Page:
Wireless Mesh Networks (WMNs) are characterized by multi radio, multi hop, self organizing and self configuring wireless technology to offer last mile access to end users. Easy deployment, lower cost, scalability, self configuring and self organizing capability are the features of the WMNs which make it a suitable technique for various applications e.g. broadband home, community, neighborhood and enterprise networking etc. The data packets hop from one node to another until it reaches the terminal node based upon multi hop transmissions. A detailed overview of WMNs discussing the challenges and open research issues of each layer, security, mobility management, cross layer design etc. is presented by (Akyildiz, Wang & Wang, 2005). Nodes in WMNs are categorized in two classes: (1) Mesh Router (MR); having limited mobility or are fixed and (2) Mesh Clients. Conventional nodes (e.g., desktops, laptops, PDAs, phones, etc.) equipped with wireless network interface cards (NICs) can connect directly to wireless mesh routers. The architecture of WMNs can be classified as:

  • Infrastructure/Backbone WMN: In infrastructure type WMNs mesh routers form an infrastructure mesh for client nodes.

  • Client WMNs: Client WMNs provide peer-to-peer networks and client nodes perform routing and self-configuration functions too.

  • Hybrid WMNs: The most applicable WMN architecture-Hybrid Mesh is the combination of infrastructure and client meshing. Client nodes can access the network through mesh routers or directly meshing with other client nodes either. Popular commercial applications, architectures and key research areas are discussed by Bruno, Conti and Gregori (2005).

WMNs share many common features with Mobile Ad hoc Networks (MANETs). Thus, the routing protocols developed for MANETs can usually be applied to WMNs e.g. Ad hoc On-demand Distance Vector (AODV). However, to design an effective WMN, considerable research efforts are still needed. The existing MAC and routing protocols applied to WMNs do not have enough scalability; the throughput decreases critically as the number of nodes or hops in a WMN increases. Similar problems exist in other networking protocols. Consequently, all existing protocols from the application layer to transport, network MAC, and physical layers need to be re-designed.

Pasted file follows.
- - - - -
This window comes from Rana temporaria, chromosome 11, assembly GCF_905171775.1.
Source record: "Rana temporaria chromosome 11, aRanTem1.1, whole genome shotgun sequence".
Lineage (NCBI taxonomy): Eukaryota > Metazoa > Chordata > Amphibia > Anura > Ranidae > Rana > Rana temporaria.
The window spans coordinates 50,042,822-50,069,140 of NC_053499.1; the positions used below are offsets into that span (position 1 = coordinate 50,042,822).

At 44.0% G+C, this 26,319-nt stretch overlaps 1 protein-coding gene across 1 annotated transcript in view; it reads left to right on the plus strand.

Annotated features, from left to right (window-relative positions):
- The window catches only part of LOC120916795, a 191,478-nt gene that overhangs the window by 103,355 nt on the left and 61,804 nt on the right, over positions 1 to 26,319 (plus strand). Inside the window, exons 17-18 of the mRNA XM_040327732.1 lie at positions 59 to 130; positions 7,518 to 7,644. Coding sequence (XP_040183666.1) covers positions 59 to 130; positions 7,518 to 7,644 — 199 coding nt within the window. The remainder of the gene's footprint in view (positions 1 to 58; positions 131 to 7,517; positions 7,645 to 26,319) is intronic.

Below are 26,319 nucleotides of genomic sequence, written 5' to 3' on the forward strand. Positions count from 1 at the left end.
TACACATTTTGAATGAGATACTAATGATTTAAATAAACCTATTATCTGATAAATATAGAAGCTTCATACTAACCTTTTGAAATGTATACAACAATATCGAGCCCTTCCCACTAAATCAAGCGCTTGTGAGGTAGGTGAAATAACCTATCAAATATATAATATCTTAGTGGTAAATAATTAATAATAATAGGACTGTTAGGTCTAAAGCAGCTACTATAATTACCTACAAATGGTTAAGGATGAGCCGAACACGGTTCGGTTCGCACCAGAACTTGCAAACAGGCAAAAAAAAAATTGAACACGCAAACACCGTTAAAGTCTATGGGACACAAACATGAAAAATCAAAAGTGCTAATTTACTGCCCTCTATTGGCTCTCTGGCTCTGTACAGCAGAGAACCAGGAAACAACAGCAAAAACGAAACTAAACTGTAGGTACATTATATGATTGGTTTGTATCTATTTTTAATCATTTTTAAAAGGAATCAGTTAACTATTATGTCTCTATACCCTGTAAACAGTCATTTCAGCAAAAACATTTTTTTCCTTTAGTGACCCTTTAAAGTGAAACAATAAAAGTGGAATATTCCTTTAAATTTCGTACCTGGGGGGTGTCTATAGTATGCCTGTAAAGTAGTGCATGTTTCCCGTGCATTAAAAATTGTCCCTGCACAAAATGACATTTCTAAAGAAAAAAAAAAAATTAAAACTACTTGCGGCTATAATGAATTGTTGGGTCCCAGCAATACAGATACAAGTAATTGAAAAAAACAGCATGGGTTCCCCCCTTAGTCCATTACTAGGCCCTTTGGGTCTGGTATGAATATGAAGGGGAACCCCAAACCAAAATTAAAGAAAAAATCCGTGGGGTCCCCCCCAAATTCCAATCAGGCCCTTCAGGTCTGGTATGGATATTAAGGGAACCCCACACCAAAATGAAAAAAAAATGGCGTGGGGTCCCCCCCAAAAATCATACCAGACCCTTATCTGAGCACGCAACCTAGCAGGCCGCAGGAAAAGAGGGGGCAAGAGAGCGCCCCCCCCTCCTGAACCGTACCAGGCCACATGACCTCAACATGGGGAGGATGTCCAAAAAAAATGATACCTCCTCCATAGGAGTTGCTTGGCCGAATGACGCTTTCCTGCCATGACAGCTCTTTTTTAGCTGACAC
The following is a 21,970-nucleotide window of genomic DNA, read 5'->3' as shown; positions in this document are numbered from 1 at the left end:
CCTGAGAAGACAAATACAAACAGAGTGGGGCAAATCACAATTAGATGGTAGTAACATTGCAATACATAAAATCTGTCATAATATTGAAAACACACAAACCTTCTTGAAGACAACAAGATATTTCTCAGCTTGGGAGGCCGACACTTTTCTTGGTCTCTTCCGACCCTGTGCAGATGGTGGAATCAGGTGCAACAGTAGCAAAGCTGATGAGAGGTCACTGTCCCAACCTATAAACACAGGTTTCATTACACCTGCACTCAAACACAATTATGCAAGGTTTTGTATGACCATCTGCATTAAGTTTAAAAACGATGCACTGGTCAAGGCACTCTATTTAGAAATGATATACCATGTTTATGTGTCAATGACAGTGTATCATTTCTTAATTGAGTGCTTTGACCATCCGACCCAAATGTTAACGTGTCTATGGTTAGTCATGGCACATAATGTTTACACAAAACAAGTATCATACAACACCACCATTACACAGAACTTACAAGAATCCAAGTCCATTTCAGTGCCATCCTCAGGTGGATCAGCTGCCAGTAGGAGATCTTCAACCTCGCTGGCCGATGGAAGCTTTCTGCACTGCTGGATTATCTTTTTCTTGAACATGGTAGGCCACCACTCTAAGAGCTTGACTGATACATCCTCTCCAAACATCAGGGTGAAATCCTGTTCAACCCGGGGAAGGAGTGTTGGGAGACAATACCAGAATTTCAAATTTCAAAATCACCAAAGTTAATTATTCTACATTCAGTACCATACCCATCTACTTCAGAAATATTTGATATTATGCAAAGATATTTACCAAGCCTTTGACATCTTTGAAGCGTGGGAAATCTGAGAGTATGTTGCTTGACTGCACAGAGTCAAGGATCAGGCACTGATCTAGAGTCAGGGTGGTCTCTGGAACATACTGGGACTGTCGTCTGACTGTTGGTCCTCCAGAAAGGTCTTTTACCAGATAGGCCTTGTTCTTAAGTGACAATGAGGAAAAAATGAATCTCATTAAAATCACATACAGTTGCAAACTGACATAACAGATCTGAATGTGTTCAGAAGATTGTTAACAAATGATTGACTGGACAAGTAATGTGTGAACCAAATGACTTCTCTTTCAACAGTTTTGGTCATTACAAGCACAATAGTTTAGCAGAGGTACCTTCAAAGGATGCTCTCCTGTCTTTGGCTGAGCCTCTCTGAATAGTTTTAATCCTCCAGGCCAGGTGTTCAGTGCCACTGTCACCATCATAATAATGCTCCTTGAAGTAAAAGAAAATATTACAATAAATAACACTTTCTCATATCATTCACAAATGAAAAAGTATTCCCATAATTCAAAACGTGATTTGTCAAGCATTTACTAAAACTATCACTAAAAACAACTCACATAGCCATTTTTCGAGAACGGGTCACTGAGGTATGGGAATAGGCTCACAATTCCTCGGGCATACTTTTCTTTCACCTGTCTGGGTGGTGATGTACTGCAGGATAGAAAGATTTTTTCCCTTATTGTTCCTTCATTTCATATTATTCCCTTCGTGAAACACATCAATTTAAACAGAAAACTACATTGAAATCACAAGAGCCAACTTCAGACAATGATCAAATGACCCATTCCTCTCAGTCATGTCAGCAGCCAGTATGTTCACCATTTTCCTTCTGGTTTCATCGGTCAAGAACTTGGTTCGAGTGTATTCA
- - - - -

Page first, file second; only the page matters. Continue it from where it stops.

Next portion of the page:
Routing and dynamic network conditions critically affect the performance of WMNs. It is required that routing policies must work in a decentralized, self-organizing and self configuring way while optimizing network resource utilization and fulfilling QoS requirements (Parissidis, Karaliopoulos, Baumann, Spyropoulos & Plattner, 2009; Zhang, Luo & Hu, 2006). The objective of the routing policies is to maximize probability of data delivery, minimize delay, maximize throughput, minimize energy consumption, dynamically balancing the traffic load etc. It is shown by Decouto, Aguayo, Chambers and Morris (2002) that conventional shortest path routing metric is not an affordable criterion to ascertain good paths. The performance metrics and routing issues in WMNs are discussed in detail by Waharte, Boutaba, Iraqi and Ishibashi (2006). Commonly used performance metrics are hop count, Expected Transmission Count (ETX), Expected Transmission Time (ETT), energy consumption and availability of reliable paths. Routing protocols can further be categorized based upon routing philosophy, network organization, location awareness and mobility management.